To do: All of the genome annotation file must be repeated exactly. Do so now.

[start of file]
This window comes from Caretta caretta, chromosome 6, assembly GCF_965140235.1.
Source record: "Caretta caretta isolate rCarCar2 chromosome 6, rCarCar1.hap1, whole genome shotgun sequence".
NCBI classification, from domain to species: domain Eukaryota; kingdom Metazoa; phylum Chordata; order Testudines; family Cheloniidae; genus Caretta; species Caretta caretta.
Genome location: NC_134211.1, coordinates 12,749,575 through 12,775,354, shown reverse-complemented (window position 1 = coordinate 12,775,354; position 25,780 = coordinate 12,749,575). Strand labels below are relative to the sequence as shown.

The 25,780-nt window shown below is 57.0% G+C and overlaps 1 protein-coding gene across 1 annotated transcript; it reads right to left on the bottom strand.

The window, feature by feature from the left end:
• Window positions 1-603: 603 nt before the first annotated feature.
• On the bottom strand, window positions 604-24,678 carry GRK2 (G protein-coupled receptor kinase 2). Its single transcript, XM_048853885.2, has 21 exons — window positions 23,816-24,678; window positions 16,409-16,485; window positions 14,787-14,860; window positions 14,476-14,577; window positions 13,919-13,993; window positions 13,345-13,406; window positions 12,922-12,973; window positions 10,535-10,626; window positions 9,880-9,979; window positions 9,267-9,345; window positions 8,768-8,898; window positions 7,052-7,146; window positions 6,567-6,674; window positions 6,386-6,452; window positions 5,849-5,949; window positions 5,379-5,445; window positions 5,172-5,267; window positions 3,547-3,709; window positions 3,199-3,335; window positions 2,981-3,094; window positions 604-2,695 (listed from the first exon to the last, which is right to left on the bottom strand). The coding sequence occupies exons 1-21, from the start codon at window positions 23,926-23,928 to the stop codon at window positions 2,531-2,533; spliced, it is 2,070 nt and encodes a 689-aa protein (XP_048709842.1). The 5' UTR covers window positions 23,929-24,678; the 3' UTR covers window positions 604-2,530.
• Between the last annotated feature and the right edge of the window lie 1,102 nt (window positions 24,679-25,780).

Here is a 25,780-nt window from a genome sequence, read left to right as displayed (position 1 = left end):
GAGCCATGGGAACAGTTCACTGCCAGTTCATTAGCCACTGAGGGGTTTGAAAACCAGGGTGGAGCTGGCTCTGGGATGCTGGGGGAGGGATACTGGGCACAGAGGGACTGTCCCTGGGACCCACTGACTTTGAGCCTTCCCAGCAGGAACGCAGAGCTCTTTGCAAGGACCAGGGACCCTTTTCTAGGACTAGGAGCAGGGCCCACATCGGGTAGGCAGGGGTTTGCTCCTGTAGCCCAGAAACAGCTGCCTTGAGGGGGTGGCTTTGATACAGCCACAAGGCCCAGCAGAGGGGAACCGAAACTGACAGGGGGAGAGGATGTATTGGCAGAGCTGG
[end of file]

This window comes from Caretta caretta, chromosome 6, assembly GCF_965140235.1.
Source record: "Caretta caretta isolate rCarCar2 chromosome 6, rCarCar1.hap1, whole genome shotgun sequence".
NCBI classification, from domain to species: domain Eukaryota; kingdom Metazoa; phylum Chordata; order Testudines; family Cheloniidae; genus Caretta; species Caretta caretta.
Genome location: NC_134211.1, coordinates 12,749,575 through 12,775,354, shown reverse-complemented (window position 1 = coordinate 12,775,354; position 25,780 = coordinate 12,749,575). Strand labels below are relative to the sequence as shown.

The 25,780-nt window shown below is 57.0% G+C and overlaps 1 protein-coding gene across 1 annotated transcript; it reads right to left on the bottom strand.

The window, feature by feature from the left end:
• Window positions 1-603: 603 nt before the first annotated feature.
• On the bottom strand, window positions 604-24,678 carry GRK2 (G protein-coupled receptor kinase 2). Its single transcript, XM_048853885.2, has 21 exons — window positions 23,816-24,678; window positions 16,409-16,485; window positions 14,787-14,860; window positions 14,476-14,577; window positions 13,919-13,993; window positions 13,345-13,406; window positions 12,922-12,973; window positions 10,535-10,626; window positions 9,880-9,979; window positions 9,267-9,345; window positions 8,768-8,898; window positions 7,052-7,146; window positions 6,567-6,674; window positions 6,386-6,452; window positions 5,849-5,949; window positions 5,379-5,445; window positions 5,172-5,267; window positions 3,547-3,709; window positions 3,199-3,335; window positions 2,981-3,094; window positions 604-2,695 (listed from the first exon to the last, which is right to left on the bottom strand). The coding sequence occupies exons 1-21, from the start codon at window positions 23,926-23,928 to the stop codon at window positions 2,531-2,533; spliced, it is 2,070 nt and encodes a 689-aa protein (XP_048709842.1). The 5' UTR covers window positions 23,929-24,678; the 3' UTR covers window positions 604-2,530.
• Between the last annotated feature and the right edge of the window lie 1,102 nt (window positions 24,679-25,780).

Here is a 25,780-nt window from a genome sequence, read left to right as displayed (position 1 = left end):
GAGCCATGGGAACAGTTCACTGCCAGTTCATTAGCCACTGAGGGGTTTGAAAACCAGGGTGGAGCTGGCTCTGGGATGCTGGGGGAGGGATACTGGGCACAGAGGGACTGTCCCTGGGACCCACTGACTTTGAGCCTTCCCAGCAGGAACGCAGAGCTCTTTGCAAGGACCAGGGACCCTTTTCTAGGACTAGGAGCAGGGCCCACATCGGGTAGGCAGGGGTTTGCTCCTGTAGCCCAGAAACAGCTGCCTTGAGGGGGTGGCTTTGATACAGCCACAAGGCCCAGCAGAGGGGAACCGAAACTGACAGGGGGAGAGGATGTATTGGCAGAGCTGG